A workable plan

How to Turn Your Dream Into a Workable Plan

As a coach, I find it difficult to watch the lack of progress of so many promising entrepreneurs and coaches. The main cause for this disappointment is a lack of action.

They dream so elaborately and for so long about creating a solid, sustainable business, and yet, all they do is dream.

You know the people I’m talking about. They attend conferences, sign up for free webinars, buy paid training, and sometimes even work with a coach or two.

And yet week after week, month after month, year after year, they fail to take any concrete action toward their dreams.

Is this because they’re just lazy? No. It’s something worse.

They don’t know how to move from a dream to a plan that’s keeping them stuck in their current situation.

Start With the Long-Termworkable plan

If you’ve ever been on a job interview and were asked “Where do you want to be five years from now?” you might have thought it an odd question.

In reality, they were probably checking to see if you had a plan for your future in mind that fit with their plans for someone starting out with their company.

As a business owner, looking ahead to where you will be in five years might just be the most important consideration you can have.

Without knowing where you’re headed in the long term, it’s impossible to create a map to get there.

You need to know what your destination is, so that every day, week, month, and year you can check your progress to be sure you’re still headed in the right direction.

Create SMART Goals

Just as you wouldn’t leave home for trip without making travel plans, you shouldn’t start your business without clear goals set in advance.

To help you get a great start on planning your goals properly, I’ve made this short video presentation on setting SMART goals:

Once you know your ultimate destination, you can draft a plan for getting there, and create the interim goals that will help you stay on track.

For example, if in five years you want to be free to travel for 8 weeks every year, then you need to have a few pieces in place before that can happen:

  • Enough income to cover travel costs
  • Passive income to cover your costs while you’re not working
  • A staff who can manage the business while you’re away

With this list, you can then work backwards from your five-year goal, and create milestones along the way.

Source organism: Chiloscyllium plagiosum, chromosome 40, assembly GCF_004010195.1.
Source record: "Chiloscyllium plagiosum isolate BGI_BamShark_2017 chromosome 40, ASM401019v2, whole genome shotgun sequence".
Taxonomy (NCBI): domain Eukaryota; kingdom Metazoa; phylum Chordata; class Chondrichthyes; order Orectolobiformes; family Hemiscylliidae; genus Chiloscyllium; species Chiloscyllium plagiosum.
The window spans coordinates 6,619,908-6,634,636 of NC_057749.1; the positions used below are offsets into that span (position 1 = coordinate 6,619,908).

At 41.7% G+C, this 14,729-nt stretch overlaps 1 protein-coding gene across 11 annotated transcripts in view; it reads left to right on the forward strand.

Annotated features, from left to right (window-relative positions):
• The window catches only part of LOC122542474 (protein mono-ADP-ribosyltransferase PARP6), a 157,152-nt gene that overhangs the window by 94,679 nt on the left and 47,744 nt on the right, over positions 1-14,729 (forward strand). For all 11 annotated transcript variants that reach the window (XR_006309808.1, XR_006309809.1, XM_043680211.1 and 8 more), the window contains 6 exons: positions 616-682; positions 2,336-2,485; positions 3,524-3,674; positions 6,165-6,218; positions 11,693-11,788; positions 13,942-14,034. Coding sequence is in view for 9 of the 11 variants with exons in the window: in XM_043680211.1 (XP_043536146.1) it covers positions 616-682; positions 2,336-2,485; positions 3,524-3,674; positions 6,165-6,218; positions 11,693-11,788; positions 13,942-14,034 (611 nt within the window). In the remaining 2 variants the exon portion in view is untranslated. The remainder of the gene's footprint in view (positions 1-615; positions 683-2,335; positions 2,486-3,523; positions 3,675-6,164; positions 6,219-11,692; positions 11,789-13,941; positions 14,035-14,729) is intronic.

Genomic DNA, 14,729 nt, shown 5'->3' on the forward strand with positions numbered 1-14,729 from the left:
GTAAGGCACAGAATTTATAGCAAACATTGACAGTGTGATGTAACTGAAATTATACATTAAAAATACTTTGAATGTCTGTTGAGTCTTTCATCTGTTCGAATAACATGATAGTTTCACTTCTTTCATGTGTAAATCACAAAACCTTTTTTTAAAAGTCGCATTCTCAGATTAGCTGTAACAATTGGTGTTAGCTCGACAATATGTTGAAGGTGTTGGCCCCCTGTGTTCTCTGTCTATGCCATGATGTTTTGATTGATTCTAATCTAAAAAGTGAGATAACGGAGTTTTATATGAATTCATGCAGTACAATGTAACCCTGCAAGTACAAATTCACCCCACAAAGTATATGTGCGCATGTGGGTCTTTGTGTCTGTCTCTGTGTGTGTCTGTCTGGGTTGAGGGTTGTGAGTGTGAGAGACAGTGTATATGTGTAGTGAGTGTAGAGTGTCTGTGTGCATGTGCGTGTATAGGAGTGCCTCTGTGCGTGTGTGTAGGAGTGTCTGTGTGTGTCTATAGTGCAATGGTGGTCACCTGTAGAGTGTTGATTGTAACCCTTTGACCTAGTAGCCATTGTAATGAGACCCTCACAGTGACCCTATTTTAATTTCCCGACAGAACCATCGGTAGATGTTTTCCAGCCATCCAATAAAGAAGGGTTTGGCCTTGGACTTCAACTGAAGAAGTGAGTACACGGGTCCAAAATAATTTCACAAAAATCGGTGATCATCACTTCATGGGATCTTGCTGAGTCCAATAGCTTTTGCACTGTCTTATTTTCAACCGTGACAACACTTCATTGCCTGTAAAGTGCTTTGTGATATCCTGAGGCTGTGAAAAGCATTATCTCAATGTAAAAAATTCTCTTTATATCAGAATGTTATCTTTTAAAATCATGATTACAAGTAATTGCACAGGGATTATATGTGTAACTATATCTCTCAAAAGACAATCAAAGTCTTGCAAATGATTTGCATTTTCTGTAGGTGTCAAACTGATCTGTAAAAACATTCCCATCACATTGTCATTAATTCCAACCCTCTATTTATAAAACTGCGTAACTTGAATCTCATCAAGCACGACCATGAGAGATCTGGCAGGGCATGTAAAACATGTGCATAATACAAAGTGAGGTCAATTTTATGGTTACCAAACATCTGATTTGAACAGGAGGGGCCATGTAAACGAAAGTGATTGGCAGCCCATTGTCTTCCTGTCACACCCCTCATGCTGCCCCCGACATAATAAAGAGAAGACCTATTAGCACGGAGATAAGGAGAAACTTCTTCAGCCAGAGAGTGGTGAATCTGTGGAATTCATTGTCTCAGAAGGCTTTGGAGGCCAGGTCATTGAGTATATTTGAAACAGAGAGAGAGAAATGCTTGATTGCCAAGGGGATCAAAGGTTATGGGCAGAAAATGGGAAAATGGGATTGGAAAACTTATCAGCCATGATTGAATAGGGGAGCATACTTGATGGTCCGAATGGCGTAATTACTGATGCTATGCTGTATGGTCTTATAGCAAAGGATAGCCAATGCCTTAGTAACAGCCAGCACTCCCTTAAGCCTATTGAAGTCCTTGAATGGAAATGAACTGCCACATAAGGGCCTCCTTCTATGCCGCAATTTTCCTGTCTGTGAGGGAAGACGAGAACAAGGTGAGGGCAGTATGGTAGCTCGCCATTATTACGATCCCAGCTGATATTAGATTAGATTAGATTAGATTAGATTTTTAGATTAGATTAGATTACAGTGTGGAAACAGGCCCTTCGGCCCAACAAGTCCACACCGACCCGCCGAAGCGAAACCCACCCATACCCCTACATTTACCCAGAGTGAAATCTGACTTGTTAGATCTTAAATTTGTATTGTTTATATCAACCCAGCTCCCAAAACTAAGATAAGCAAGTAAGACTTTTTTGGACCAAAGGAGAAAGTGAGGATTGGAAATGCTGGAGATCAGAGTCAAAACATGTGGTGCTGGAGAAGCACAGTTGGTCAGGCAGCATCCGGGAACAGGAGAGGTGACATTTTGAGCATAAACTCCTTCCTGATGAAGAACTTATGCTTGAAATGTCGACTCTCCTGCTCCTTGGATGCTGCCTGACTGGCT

If you know you’ll need to earn $150,000 annually in order to fund your travel plans, and right now you’re earning $60,000, then reasonable milestones for increasing your annual income might look like this:

  • Year 1: $70,000
  • Year 2: $85,000
  • Year 3: $105,000
  • Year 4: $125,000
  • Year 5: $150,000

With these milestones in place, it’s much easier to figure out exactly what you need to do to achieve them, by setting monthly, weekly, and daily goals.

Chunking Down Your Goals

If you say to someone, you need to move from $60,000 to $150,000 in five years, that’s a pretty overwhelming task. After all, it’s a 1 ½ times increase and most people will look at that and immediately dismiss it as impossible.

But when you break it down into manageable steps as above, and then again into smaller steps, it suddenly doesn’t look so daunting.

In the first year of the plan we have outlined above, your annual income needs to only increase by $10,000. That’s less than $1000 per month.

Surely that’s easy enough to accomplish!

You can further break that down by week: $1000 per month is just $250 per week.

Depending on your source of income, you could even break it down to the daily amount.  If you were planning to keep your weekends free, that would be $50 per day.

If you make a profit of $100 per sale, by making one sale every other day, you’ve already reached your milestone.

That might mean sending one more email to your list, or investing an additional $20 per month in Facebook ads, or perhaps reaching out to one more JV partners.

The point is, reaching this much smaller goal is far easier than thinking about that five-year ultimate goal amount.

You can also check your progress and make adjustments much more easily as well.

So what’s your big dream? How can you deconstruct it into achievable milestones, workable goals, and finally, daily and weekly tasks?

If you can do this (and you definitely can) then you can achieve anything in business and in life.

Gerry sig

Prosperity Engineer

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